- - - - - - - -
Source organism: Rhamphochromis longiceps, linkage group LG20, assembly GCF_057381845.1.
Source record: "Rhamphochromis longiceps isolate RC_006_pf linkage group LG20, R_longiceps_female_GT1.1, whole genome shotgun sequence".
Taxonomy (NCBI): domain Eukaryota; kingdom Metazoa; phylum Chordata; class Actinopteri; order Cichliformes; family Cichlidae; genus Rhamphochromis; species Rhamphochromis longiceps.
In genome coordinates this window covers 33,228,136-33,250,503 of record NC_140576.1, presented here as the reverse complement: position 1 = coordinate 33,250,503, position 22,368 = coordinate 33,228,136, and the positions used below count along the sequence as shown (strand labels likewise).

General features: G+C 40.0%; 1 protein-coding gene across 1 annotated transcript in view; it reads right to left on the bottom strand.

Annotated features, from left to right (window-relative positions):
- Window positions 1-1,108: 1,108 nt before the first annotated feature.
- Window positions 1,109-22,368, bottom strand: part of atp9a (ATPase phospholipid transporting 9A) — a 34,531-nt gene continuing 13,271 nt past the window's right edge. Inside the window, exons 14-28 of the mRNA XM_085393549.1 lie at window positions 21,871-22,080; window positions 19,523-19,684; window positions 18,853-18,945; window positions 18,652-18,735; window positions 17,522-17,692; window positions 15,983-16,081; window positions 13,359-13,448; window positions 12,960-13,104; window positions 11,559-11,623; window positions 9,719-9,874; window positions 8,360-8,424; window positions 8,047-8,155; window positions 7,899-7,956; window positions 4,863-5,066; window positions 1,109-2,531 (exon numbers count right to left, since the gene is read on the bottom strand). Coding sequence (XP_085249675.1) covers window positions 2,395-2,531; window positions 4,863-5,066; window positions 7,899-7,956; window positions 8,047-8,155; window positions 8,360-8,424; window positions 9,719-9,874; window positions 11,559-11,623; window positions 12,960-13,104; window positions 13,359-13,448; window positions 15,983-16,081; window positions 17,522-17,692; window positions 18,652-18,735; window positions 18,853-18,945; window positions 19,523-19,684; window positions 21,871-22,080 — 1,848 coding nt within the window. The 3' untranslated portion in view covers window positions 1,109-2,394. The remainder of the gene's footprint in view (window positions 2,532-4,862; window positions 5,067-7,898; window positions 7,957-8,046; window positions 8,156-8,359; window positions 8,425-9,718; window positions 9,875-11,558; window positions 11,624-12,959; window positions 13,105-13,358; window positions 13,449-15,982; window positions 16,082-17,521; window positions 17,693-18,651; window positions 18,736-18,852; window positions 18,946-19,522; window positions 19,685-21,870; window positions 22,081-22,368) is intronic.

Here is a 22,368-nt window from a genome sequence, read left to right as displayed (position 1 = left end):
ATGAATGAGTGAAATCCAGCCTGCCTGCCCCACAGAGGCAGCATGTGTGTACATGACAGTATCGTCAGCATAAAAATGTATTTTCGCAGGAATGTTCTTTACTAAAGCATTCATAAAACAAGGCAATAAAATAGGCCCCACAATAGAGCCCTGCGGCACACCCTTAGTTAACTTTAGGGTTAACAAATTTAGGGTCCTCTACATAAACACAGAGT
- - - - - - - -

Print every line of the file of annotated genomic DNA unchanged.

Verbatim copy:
Source organism: Rhamphochromis longiceps, linkage group LG20, assembly GCF_057381845.1.
Source record: "Rhamphochromis longiceps isolate RC_006_pf linkage group LG20, R_longiceps_female_GT1.1, whole genome shotgun sequence".
Taxonomy (NCBI): domain Eukaryota; kingdom Metazoa; phylum Chordata; class Actinopteri; order Cichliformes; family Cichlidae; genus Rhamphochromis; species Rhamphochromis longiceps.
In genome coordinates this window covers 33,228,136-33,250,503 of record NC_140576.1, presented here as the reverse complement: position 1 = coordinate 33,250,503, position 22,368 = coordinate 33,228,136, and the positions used below count along the sequence as shown (strand labels likewise).

General features: G+C 40.0%; 1 protein-coding gene across 1 annotated transcript in view; it reads right to left on the bottom strand.

Annotated features, from left to right (window-relative positions):
- Window positions 1-1,108: 1,108 nt before the first annotated feature.
- Window positions 1,109-22,368, bottom strand: part of atp9a (ATPase phospholipid transporting 9A) — a 34,531-nt gene continuing 13,271 nt past the window's right edge. Inside the window, exons 14-28 of the mRNA XM_085393549.1 lie at window positions 21,871-22,080; window positions 19,523-19,684; window positions 18,853-18,945; window positions 18,652-18,735; window positions 17,522-17,692; window positions 15,983-16,081; window positions 13,359-13,448; window positions 12,960-13,104; window positions 11,559-11,623; window positions 9,719-9,874; window positions 8,360-8,424; window positions 8,047-8,155; window positions 7,899-7,956; window positions 4,863-5,066; window positions 1,109-2,531 (exon numbers count right to left, since the gene is read on the bottom strand). Coding sequence (XP_085249675.1) covers window positions 2,395-2,531; window positions 4,863-5,066; window positions 7,899-7,956; window positions 8,047-8,155; window positions 8,360-8,424; window positions 9,719-9,874; window positions 11,559-11,623; window positions 12,960-13,104; window positions 13,359-13,448; window positions 15,983-16,081; window positions 17,522-17,692; window positions 18,652-18,735; window positions 18,853-18,945; window positions 19,523-19,684; window positions 21,871-22,080 — 1,848 coding nt within the window. The 3' untranslated portion in view covers window positions 1,109-2,394. The remainder of the gene's footprint in view (window positions 2,532-4,862; window positions 5,067-7,898; window positions 7,957-8,046; window positions 8,156-8,359; window positions 8,425-9,718; window positions 9,875-11,558; window positions 11,624-12,959; window positions 13,105-13,358; window positions 13,449-15,982; window positions 16,082-17,521; window positions 17,693-18,651; window positions 18,736-18,852; window positions 18,946-19,522; window positions 19,685-21,870; window positions 22,081-22,368) is intronic.

Here is a 22,368-nt window from a genome sequence, read left to right as displayed (position 1 = left end):
ATGAATGAGTGAAATCCAGCCTGCCTGCCCCACAGAGGCAGCATGTGTGTACATGACAGTATCGTCAGCATAAAAATGTATTTTCGCAGGAATGTTCTTTACTAAAGCATTCATAAAACAAGGCAATAAAATAGGCCCCACAATAGAGCCCTGCGGCACACCCTTAGTTAACTTTAGGGTTAACAAATTTAGGGTCCTCTACATAAACACAGAGT